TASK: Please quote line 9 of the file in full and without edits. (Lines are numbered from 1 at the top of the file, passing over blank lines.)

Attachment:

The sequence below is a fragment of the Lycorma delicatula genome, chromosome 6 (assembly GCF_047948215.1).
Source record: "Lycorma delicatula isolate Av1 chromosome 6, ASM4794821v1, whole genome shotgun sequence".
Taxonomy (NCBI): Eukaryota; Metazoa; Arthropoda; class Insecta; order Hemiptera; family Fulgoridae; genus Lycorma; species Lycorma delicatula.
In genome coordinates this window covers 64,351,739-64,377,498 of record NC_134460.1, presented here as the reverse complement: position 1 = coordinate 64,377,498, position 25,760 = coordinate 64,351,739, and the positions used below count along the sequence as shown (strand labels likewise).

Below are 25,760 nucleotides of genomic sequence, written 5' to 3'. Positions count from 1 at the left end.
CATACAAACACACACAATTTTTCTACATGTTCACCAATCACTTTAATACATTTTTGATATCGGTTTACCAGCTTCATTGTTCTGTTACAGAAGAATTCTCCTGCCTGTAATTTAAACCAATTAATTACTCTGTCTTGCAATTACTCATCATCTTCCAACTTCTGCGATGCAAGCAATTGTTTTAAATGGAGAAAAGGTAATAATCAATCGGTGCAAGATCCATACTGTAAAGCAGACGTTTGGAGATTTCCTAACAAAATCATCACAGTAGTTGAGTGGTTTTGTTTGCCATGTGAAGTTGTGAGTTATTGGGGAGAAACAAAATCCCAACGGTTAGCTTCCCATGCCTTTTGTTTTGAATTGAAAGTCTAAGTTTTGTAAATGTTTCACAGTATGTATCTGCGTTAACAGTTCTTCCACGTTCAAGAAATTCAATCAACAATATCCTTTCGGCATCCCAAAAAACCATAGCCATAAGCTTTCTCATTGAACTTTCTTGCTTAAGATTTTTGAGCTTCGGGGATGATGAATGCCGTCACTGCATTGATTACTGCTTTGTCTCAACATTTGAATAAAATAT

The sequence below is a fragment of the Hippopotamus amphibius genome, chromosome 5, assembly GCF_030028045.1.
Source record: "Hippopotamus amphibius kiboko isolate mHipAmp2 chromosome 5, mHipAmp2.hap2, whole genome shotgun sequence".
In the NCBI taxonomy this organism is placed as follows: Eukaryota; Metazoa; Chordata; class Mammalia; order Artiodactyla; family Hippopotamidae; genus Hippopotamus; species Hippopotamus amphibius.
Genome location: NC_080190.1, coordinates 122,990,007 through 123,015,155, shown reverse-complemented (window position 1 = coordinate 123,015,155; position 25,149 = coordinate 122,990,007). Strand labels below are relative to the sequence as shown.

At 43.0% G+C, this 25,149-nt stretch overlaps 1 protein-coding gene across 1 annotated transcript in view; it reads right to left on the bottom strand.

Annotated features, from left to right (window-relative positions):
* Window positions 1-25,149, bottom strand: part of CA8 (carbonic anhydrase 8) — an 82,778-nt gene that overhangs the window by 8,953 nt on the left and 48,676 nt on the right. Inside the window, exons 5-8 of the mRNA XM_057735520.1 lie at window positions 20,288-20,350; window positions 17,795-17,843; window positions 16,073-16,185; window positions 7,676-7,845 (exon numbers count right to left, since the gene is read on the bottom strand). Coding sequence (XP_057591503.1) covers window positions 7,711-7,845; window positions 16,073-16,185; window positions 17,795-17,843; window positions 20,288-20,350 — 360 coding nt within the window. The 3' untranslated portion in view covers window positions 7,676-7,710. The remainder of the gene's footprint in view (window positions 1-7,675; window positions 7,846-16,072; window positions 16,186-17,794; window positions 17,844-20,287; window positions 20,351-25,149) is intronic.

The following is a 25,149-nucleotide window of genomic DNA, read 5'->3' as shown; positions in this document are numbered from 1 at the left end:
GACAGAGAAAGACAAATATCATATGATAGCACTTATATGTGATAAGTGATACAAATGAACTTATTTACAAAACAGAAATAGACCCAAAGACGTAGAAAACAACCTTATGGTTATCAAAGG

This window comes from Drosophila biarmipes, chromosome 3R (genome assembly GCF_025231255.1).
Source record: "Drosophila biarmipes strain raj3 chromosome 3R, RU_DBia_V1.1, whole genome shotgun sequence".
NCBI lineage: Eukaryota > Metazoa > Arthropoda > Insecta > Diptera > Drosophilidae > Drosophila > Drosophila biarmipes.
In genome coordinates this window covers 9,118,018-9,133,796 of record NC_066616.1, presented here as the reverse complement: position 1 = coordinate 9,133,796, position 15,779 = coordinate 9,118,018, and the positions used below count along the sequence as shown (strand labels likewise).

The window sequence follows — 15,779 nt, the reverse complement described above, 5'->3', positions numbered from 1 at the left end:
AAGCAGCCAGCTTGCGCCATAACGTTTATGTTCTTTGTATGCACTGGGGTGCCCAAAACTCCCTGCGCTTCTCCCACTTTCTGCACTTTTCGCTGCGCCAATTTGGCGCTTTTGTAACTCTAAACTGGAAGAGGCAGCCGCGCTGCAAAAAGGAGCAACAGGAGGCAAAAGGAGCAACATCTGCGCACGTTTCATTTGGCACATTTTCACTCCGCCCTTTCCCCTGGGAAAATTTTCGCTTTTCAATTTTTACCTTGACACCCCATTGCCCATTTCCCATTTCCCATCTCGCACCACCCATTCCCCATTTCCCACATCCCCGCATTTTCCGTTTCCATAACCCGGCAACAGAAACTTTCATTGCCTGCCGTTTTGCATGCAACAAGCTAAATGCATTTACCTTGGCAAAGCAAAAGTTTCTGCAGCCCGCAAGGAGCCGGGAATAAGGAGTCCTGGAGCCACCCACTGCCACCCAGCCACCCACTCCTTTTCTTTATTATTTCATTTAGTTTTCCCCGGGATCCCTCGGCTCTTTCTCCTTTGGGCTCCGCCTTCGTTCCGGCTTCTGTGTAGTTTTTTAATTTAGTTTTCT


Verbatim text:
In the NCBI taxonomy this organism is placed as follows: Eukaryota; Metazoa; Chordata; class Mammalia; order Artiodactyla; family Hippopotamidae; genus Hippopotamus; species Hippopotamus amphibius.